A 'hand up' for local homeless

A new non-profit group being formed in Pauls Valley is trying to figure out how to “give a hand up” not out to the homeless and others in need around town these days.

The mission of the Hope for Tomorrow group, made up of local residents, is to come up with tangible ways of helping a growing number of people in need, namely those without a place they can call home.

Bonnie Meisel, local city council member and volunteer with several groups reaching out to help, led a meeting earlier this week.

“What do we see here locally,” said Meisel, who is for now just helping to get this new non-profit group organized. “What do we want to happen here locally. There is a great need.

“There's the true homeless that show up at the Samaritans food pantry. I consider two or three homes coming together and having to live under one roof as the kind of homeless I see the most.

“There's also an encampment of homeless around here.

“How do we want to help those in need. We need to start by forming this non-profit.”

Meisel told those attending the Monday evening meeting local pastors Bruce Ford and Diane Pruitt have been getting out there talking to some of the homeless in the Pauls Valley area hoping to find out what kind of services they need.

A fellow local pastor, Neil Barlow, said the Pauls Valley Ministerial Alliance has been offering help to more than just the homeless for some time.

Despite that help, such as putting people up in a local hotel or getting them a bus ticket, he stresses more is needed to start addressing the needs.

“The number seems to be increasing,” Barlow said about the homeless in and around PV.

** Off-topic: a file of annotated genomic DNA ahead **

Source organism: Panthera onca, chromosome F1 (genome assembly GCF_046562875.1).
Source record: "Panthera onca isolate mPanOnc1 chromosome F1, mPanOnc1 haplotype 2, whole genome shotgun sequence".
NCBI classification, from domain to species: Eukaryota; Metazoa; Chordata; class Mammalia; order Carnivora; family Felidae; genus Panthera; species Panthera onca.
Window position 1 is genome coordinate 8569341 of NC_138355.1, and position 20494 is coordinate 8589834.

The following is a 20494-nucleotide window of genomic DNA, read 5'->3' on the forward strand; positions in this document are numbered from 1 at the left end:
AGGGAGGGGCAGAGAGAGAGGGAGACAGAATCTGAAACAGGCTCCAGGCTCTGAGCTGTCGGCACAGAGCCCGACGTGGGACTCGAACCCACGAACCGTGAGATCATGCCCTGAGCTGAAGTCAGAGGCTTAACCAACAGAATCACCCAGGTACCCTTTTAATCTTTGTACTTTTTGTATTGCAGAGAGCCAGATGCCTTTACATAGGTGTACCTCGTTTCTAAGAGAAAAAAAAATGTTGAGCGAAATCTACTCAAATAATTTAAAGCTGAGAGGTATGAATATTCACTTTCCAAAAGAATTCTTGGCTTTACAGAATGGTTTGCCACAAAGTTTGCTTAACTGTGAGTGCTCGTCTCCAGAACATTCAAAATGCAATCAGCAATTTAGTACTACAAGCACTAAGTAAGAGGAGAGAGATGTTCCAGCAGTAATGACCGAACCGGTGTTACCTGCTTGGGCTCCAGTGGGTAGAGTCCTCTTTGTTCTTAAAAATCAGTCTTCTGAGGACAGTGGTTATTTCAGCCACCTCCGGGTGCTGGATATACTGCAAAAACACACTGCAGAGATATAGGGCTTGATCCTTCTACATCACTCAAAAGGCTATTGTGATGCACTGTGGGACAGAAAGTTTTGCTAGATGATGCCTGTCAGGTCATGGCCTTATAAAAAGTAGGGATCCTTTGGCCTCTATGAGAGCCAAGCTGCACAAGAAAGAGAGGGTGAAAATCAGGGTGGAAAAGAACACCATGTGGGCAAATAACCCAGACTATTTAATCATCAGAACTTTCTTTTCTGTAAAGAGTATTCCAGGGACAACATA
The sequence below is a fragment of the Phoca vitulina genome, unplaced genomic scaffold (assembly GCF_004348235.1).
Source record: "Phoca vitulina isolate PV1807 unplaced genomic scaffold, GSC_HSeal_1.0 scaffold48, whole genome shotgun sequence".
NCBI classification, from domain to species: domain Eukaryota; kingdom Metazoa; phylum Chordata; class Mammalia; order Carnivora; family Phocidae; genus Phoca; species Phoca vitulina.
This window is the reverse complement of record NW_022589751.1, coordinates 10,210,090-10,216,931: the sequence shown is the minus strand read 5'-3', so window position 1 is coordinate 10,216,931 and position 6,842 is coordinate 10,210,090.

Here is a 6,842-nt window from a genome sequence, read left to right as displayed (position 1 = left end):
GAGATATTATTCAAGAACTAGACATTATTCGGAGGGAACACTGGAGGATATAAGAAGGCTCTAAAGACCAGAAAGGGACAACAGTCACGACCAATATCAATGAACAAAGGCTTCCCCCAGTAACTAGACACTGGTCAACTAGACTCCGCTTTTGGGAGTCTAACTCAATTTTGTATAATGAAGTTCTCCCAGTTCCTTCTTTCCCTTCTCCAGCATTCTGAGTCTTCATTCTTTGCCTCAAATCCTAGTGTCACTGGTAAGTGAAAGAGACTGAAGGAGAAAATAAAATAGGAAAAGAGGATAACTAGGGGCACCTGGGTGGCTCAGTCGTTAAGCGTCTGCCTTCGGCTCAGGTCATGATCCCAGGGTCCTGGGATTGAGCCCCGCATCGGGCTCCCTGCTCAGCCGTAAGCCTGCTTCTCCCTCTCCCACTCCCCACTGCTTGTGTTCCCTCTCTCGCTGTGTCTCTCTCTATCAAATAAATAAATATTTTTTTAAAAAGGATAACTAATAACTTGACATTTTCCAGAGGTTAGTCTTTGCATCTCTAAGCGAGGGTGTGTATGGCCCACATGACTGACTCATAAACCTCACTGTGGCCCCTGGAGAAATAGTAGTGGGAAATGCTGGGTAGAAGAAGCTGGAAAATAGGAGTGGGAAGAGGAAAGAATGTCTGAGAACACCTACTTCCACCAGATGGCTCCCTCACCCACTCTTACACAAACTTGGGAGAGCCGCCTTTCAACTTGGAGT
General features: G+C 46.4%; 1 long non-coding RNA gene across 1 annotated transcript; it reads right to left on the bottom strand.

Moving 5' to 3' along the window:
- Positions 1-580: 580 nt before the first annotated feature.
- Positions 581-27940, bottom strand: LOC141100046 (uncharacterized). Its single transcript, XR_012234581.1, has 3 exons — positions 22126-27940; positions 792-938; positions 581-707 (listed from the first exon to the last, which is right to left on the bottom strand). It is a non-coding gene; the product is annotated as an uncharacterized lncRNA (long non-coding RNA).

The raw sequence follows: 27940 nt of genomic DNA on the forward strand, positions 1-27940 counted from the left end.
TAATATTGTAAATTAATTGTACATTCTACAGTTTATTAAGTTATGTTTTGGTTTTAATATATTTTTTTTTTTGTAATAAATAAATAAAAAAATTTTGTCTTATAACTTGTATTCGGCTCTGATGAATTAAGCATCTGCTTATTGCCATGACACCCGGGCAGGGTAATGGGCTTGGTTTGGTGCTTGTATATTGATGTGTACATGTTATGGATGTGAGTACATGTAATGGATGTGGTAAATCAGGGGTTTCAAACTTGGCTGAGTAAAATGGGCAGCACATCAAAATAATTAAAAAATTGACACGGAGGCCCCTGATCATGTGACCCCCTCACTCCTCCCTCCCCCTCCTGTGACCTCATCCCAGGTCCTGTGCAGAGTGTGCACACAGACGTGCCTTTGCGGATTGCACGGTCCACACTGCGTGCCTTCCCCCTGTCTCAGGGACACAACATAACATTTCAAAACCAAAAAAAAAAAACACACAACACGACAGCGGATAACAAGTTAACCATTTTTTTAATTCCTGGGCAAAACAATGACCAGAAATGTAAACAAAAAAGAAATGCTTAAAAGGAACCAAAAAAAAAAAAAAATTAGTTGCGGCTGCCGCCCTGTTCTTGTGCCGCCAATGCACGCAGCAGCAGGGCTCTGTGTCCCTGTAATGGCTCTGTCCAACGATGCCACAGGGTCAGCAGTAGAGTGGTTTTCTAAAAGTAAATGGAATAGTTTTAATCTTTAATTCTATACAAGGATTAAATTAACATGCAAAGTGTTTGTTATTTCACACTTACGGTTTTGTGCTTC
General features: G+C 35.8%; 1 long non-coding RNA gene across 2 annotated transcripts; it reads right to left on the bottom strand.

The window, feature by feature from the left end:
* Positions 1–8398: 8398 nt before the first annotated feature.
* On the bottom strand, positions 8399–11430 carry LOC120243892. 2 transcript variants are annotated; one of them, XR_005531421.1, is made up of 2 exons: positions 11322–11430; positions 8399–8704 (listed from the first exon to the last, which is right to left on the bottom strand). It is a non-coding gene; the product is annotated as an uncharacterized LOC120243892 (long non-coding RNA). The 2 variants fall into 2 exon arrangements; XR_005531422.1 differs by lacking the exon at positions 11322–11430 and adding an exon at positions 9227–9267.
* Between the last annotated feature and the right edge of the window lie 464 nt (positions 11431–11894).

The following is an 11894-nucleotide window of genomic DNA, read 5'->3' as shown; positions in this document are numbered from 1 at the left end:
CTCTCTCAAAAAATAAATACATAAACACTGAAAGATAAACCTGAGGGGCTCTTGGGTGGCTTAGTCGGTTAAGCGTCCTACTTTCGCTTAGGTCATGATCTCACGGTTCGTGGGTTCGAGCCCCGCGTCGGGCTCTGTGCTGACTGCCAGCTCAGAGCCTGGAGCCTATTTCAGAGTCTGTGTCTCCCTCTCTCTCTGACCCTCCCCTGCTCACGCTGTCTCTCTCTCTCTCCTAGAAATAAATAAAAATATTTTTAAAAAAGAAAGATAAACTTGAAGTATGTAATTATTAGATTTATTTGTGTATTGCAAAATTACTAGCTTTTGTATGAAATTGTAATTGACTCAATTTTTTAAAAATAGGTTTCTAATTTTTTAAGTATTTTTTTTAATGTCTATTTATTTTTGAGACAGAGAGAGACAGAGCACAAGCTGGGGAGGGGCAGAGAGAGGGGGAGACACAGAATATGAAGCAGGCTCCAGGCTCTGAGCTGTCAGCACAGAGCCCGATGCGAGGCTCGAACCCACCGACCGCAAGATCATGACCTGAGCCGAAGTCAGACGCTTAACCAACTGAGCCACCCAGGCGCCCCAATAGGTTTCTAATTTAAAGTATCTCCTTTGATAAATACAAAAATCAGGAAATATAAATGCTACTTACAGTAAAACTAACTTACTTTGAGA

“Some cities get rid of their homeless problem by putting them on a bus and that often runs out in Ardmore or Pauls Valley.”

He says folks like these are typically going to the Delta Community Action office in PV, the Samaritans food pantry and the local police station looking for some help.

“Right now we're just putting band aids on the problem. Our next challenge is to go beyond that.”

According to Barlow, the number of homeless was “pretty significant” in Pauls Valley during last winter's stretch of extreme sub-zero temperatures.

“Our only option was to put them in a hotel room. We didn't really have a go-to.”

The first step in finding answers appears to be forming this new non-profit group as the process is already underway. Expected to come next month is an election of board members.

What could come after that is to start looking at providing some sort of temporary services on a quarterly basis, such as health and dental clinics, maybe even have a temporary shelter as a “plan for the winter.”

Meisel added the group had previously talked about the possibility of converting one of Pauls Valley's two old school buildings not being used right now into a shelter for the homeless.

Even if the Jefferson and Jackson buildings weren't set for demolition the idea wouldn't have worked because a lot of money was needed to operate a facility of this kind.

“This is something that's really needed,” Becky Warren said about the help for those left homeless.

“A lot of people are stuck on not knowing what to do. I'll never forget the help they gave me,” she said about a tough time she once had in her own life.

“A lot of people are struggling. We've got to make it where people can get some help.

“There's a lot of people in this town that need help. They don't know what to do or where to turn.”

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